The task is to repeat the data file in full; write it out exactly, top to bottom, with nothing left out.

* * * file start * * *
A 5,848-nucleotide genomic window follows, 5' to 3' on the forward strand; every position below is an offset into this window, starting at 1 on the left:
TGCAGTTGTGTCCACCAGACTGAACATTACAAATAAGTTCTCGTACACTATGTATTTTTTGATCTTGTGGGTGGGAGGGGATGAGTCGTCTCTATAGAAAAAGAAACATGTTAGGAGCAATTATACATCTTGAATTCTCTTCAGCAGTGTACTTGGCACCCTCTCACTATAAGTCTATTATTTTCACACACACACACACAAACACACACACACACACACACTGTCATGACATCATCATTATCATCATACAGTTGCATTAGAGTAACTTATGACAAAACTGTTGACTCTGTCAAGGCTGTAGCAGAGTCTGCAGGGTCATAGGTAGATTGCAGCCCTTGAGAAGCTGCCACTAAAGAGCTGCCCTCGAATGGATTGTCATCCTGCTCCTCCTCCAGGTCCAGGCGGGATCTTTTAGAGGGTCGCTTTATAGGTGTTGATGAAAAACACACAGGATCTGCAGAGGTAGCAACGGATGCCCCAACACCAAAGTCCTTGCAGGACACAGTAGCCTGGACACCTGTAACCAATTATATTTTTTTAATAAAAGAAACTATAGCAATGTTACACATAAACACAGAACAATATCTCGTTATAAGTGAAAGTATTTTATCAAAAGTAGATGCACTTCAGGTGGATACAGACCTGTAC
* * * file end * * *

A 5,848-nucleotide genomic window follows, 5' to 3' on the forward strand; every position below is an offset into this window, starting at 1 on the left:
TGCAGTTGTGTCCACCAGACTGAACATTACAAATAAGTTCTCGTACACTATGTATTTTTTGATCTTGTGGGTGGGAGGGGATGAGTCGTCTCTATAGAAAAAGAAACATGTTAGGAGCAATTATACATCTTGAATTCTCTTCAGCAGTGTACTTGGCACCCTCTCACTATAAGTCTATTATTTTCACACACACACACACAAACACACACACACACACACACTGTCATGACATCATCATTATCATCATACAGTTGCATTAGAGTAACTTATGACAAAACTGTTGACTCTGTCAAGGCTGTAGCAGAGTCTGCAGGGTCATAGGTAGATTGCAGCCCTTGAGAAGCTGCCACTAAAGAGCTGCCCTCGAATGGATTGTCATCCTGCTCCTCCTCCAGGTCCAGGCGGGATCTTTTAGAGGGTCGCTTTATAGGTGTTGATGAAAAACACACAGGATCTGCAGAGGTAGCAACGGATGCCCCAACACCAAAGTCCTTGCAGGACACAGTAGCCTGGACACCTGTAACCAATTATATTTTTTTAATAAAAGAAACTATAGCAATGTTACACATAAACACAGAACAATATCTCGTTATAAGTGAAAGTATTTTATCAAAAGTAGATGCACTTCAGGTGGATACAGACCTGTAC